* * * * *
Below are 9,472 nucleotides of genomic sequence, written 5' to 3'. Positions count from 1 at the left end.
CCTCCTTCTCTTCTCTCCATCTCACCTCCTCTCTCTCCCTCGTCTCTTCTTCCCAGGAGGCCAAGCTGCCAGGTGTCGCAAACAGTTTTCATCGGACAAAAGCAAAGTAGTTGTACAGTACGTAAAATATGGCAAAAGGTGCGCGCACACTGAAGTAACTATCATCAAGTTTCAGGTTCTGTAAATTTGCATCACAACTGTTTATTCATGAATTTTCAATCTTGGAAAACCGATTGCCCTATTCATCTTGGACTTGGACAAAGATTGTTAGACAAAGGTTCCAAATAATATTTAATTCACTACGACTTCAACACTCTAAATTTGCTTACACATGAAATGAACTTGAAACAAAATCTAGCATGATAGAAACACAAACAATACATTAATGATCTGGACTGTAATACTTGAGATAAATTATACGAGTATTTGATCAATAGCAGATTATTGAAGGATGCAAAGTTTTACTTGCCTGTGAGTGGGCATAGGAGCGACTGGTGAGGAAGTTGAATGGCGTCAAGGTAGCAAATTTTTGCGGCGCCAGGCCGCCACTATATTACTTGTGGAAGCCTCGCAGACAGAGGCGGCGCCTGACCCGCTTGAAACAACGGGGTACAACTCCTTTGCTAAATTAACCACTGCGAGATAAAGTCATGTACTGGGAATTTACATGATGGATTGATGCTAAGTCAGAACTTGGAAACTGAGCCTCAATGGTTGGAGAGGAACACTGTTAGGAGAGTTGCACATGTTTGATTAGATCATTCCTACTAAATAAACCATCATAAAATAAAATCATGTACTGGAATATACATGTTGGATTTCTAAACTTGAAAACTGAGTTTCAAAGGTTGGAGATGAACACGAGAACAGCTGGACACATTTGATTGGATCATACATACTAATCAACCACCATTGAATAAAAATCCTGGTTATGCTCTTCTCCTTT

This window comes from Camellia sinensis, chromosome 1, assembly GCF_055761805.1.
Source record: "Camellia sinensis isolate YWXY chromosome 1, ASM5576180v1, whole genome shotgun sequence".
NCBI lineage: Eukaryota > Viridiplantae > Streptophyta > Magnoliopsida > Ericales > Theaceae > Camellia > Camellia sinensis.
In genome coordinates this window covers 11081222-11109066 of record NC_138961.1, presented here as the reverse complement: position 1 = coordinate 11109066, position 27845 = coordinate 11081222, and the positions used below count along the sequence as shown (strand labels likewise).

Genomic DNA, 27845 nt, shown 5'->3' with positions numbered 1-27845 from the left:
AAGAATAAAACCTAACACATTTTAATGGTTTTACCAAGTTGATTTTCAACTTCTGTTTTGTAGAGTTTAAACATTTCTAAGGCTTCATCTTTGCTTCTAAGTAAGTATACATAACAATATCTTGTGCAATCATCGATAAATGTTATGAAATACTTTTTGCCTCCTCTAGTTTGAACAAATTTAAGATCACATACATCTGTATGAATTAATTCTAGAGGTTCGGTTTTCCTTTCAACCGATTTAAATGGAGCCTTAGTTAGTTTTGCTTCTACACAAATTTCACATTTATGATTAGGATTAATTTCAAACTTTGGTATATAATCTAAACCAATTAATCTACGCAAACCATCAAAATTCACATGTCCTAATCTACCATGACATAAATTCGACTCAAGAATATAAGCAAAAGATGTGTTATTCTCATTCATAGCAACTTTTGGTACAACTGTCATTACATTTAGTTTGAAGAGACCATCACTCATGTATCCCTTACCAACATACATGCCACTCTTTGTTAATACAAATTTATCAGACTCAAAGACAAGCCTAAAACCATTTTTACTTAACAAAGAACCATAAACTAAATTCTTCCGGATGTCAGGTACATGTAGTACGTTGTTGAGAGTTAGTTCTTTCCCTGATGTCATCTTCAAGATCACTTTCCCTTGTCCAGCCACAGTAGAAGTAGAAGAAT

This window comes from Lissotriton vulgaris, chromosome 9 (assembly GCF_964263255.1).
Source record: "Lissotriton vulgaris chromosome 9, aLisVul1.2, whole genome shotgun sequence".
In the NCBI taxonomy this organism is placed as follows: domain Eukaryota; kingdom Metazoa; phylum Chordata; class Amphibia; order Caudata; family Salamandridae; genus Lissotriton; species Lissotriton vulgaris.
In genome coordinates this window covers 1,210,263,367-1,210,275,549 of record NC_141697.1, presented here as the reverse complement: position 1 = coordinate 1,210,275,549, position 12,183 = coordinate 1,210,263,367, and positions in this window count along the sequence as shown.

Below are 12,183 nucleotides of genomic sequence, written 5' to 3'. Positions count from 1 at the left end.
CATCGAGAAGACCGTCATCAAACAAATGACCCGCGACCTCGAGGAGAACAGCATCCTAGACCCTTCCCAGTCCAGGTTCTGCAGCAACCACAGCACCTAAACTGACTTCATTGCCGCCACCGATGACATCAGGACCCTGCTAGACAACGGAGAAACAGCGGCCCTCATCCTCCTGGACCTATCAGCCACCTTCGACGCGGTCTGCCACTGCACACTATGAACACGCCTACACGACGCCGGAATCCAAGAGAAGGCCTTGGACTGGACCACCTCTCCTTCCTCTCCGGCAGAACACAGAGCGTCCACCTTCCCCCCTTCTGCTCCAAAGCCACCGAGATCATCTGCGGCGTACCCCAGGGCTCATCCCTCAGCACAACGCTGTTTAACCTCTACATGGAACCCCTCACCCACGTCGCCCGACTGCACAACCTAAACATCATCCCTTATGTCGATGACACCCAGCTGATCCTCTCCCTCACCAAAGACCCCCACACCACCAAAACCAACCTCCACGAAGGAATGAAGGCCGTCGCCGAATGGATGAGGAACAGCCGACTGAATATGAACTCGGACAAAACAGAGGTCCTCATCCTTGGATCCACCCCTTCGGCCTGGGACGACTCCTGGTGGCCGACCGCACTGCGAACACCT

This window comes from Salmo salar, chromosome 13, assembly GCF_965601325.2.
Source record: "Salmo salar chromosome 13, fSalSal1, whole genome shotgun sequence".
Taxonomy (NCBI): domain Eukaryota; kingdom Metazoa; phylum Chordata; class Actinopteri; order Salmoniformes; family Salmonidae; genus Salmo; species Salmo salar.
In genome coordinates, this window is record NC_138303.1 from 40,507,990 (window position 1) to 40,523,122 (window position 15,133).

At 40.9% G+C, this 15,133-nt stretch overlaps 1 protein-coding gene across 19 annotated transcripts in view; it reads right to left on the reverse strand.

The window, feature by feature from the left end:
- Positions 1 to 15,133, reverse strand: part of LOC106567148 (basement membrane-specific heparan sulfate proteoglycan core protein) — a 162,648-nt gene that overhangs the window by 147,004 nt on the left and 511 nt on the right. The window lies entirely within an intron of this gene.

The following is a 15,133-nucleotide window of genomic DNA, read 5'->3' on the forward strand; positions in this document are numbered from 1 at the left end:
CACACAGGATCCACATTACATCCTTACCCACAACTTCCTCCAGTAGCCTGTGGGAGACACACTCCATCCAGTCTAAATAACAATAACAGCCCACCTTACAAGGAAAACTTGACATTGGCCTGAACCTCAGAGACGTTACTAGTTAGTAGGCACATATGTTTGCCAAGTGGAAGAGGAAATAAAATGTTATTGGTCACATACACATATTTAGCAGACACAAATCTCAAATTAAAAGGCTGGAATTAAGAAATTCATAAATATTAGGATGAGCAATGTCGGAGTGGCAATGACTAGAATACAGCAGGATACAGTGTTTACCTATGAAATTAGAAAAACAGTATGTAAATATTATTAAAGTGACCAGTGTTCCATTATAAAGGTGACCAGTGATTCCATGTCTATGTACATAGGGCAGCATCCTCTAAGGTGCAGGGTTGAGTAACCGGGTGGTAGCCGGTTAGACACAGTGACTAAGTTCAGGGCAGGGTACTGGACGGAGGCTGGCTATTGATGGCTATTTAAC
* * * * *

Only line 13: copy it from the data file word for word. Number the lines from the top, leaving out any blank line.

Below are 12,183 nucleotides of genomic sequence, written 5' to 3'. Positions count from 1 at the left end.